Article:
Another view regarding this issue is that Human Resources (employees) within an organisation can learn, think and create ideas. Which no other resources can do. Therefore as knowledge is a skill that will lead to improved organisational performance, and human resources within the company are the only resources with this skill, HRM and organisational performance are linked.
This unique resource is not currently being utilised in many organisations, and it could be argued that by using the people within the organisation to their full potential, there would be an improvement in the firm’s bottom line. An example of a company that has tried to make the most of this knowledge is Shell International Exploration and Production (SIEP). SIEP has a history of investing in HRM, and a recent addition to this is a knowledge-sharing scheme that they have put in place globally.
Since 1998, SIEP have set up 11 global-knowledge networks, they cover the core business, plus support functions, such as HR, Finance, IT and Procurement. These are now one of the key learning tools within SIEP. This is a web-based tool, and each section of the business has it’s own community of users. Each community had a co-ordinator for controlling the content and encourages people to contribute to the network. Employees can ask questions on the network, and receive answers from other Shell employees across the world.
Answers are archived, therefore when you have a problem, you can look through the archives to see if you can find an answer, if it is not on there, then you can post a question. An example of the success of this, is Shell in Brazil required help, when a broken tool was stuck in the borehole, ideas were posted from all over the world, via the global knowledge network, and Shell Brazil received answers world wide, which resulted in savings of US $ 7 million.
In total this scheme has saved SIEP over 134 million, plus other savings that cannot be measured. There were some difficulties when implementing the system. Mainly due to employees giving up their time, and their knowledge, as knowledge or ‘trade secrets’ are seen as the reason that they are in their positions, if everyone knew what they knew, then they would not have any advantages when it comes to promotion etc. However SIEP overcame this by recognising employees that shared knowledge as Company Experts.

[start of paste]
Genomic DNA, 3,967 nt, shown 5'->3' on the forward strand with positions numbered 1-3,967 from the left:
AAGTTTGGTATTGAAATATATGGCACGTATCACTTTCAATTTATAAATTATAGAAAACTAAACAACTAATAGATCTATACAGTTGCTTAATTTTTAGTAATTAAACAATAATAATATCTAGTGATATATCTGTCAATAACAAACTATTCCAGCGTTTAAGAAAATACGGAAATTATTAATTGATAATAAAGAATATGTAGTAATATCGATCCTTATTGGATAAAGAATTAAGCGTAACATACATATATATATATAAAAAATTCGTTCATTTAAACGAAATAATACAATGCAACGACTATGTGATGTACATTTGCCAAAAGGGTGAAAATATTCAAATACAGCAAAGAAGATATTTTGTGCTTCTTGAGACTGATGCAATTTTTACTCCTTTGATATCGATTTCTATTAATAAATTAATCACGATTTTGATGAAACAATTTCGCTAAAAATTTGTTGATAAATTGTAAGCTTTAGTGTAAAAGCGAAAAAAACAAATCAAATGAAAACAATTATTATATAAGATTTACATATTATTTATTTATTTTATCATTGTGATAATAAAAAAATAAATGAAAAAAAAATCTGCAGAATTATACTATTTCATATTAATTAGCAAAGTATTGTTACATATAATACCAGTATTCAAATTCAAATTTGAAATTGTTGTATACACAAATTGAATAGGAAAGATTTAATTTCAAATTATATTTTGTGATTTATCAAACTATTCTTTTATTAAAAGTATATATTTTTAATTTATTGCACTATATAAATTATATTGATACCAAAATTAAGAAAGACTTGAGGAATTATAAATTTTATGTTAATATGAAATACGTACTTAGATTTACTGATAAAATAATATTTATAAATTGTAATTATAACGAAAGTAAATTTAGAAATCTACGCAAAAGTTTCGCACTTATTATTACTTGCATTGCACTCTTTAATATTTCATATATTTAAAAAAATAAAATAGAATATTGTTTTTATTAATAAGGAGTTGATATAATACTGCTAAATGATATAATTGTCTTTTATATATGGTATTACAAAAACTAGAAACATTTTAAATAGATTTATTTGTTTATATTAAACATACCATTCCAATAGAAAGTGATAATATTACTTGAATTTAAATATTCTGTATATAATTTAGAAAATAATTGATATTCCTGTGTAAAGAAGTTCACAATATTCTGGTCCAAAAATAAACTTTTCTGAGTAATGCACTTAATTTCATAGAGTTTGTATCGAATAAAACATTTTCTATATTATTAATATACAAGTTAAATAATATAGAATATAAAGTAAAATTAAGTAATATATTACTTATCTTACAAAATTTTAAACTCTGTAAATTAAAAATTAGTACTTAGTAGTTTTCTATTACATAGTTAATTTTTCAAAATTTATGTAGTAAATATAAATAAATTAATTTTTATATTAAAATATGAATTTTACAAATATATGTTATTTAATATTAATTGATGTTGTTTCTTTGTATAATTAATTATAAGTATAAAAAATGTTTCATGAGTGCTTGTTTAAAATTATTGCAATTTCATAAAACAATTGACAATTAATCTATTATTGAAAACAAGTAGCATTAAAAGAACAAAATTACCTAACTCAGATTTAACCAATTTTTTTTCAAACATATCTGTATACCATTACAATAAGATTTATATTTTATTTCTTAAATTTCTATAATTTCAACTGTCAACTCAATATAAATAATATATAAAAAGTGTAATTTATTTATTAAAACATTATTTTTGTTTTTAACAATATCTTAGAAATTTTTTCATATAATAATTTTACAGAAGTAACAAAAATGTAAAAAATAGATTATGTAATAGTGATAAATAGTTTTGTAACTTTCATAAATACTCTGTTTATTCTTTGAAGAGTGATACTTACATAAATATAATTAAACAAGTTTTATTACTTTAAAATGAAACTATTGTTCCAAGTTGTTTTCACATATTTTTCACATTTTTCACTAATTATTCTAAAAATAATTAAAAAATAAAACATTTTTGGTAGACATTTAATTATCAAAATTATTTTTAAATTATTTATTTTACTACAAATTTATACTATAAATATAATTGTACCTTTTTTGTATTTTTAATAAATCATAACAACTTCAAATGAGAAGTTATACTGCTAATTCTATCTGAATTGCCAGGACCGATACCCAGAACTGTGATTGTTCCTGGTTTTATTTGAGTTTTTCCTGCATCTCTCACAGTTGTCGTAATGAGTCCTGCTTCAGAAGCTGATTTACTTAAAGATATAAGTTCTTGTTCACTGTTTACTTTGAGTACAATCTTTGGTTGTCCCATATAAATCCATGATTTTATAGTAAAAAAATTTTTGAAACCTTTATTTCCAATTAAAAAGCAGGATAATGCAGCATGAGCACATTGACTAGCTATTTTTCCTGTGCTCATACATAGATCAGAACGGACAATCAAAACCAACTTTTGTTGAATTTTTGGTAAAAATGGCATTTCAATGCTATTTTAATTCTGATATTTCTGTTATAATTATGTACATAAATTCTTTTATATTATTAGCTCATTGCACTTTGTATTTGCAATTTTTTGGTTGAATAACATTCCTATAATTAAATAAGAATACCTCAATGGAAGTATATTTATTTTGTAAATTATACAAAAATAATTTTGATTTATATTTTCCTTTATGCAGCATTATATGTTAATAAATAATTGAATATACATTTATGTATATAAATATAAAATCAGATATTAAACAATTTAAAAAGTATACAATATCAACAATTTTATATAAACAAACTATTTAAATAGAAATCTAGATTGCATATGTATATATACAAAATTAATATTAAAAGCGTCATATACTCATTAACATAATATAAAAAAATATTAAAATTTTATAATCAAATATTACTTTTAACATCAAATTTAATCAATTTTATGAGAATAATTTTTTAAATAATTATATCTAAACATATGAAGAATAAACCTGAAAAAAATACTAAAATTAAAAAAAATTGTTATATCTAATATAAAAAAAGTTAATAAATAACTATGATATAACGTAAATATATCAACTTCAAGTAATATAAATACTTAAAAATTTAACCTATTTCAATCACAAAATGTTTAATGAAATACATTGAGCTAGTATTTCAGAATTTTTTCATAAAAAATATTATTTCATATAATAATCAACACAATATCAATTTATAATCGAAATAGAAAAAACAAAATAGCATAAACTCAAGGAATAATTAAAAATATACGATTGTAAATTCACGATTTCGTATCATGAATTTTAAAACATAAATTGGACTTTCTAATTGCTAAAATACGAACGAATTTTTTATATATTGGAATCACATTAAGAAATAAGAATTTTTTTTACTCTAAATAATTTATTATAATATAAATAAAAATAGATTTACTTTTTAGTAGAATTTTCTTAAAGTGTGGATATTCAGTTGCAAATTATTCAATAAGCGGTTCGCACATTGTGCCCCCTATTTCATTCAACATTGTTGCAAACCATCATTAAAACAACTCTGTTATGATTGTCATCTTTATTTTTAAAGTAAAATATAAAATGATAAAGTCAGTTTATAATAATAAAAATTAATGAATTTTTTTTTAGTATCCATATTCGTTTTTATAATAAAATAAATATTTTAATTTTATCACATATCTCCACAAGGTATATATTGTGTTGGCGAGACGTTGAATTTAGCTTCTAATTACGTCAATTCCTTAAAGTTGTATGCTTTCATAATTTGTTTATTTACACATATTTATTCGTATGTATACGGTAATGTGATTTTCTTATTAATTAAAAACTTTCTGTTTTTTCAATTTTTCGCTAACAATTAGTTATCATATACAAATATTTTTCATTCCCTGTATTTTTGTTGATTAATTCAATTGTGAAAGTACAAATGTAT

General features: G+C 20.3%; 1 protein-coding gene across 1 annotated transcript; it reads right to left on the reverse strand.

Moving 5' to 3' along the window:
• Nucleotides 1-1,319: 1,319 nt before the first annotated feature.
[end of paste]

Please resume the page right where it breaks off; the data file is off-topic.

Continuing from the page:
Another drawback was that employees did not want to look as if they didn’t know what they were talking about, when asking for help, but this was over overcome by careful screening of questions and the extensive archive information. This case study shows that by using employees to the full potential, and recognising that they have more skills then just carrying out tasks, SIEP has been able to implement a HR system, or knowledge-sharing scheme, which has directly led to saving millions of pounds. Therefore directly improving the firm’s bottom line.
In conclusion, from analysing the evidence available, it appears the HRM does have an impact on the firm’s bottom line. It is clear from the research that there are many different theories behind why HRM has such an impact. However from this research I feel that it is difficult to see any distinct or measurable relationship between HRM and organisational performance. Due to the complex nature of HRM, and that fact that it is impractical to separate HRM impacts from all other functions within the organisation, it is impossible to measure this impact.
However the arguments for this link are rational and logical, and it makes sense that Human Resources within an organisation, have the ability to impact organisational performance. Therefore the way in which the Human Resources within the organisation are managed is also going to have an impact, although is it necessary to provide evidence for this?
Addiston J. T. ; Belfield C. R (2001) ‘Updating the Determinants of Firm Performance: Estimation using the 1998 UK Workplace Employee Relations Survey’, British Journal of Insutrial Relations, September vol.39, no. 3, pp. 341-366 (26) Becker, B. and Gerhart, B (1996) ‘The impact of human resource management on organisational performance’ Academy of Management Journal 39 (4), pp. 779-801.
Carrington, L (2002) ‘Oiling the Wheels’ People Management, June 2002 pp. 30-34 How can HRM policies effect a firm’s bottom line? Critically evaluate the evidence that claims to show a link between HRM practises and superior organisational performance.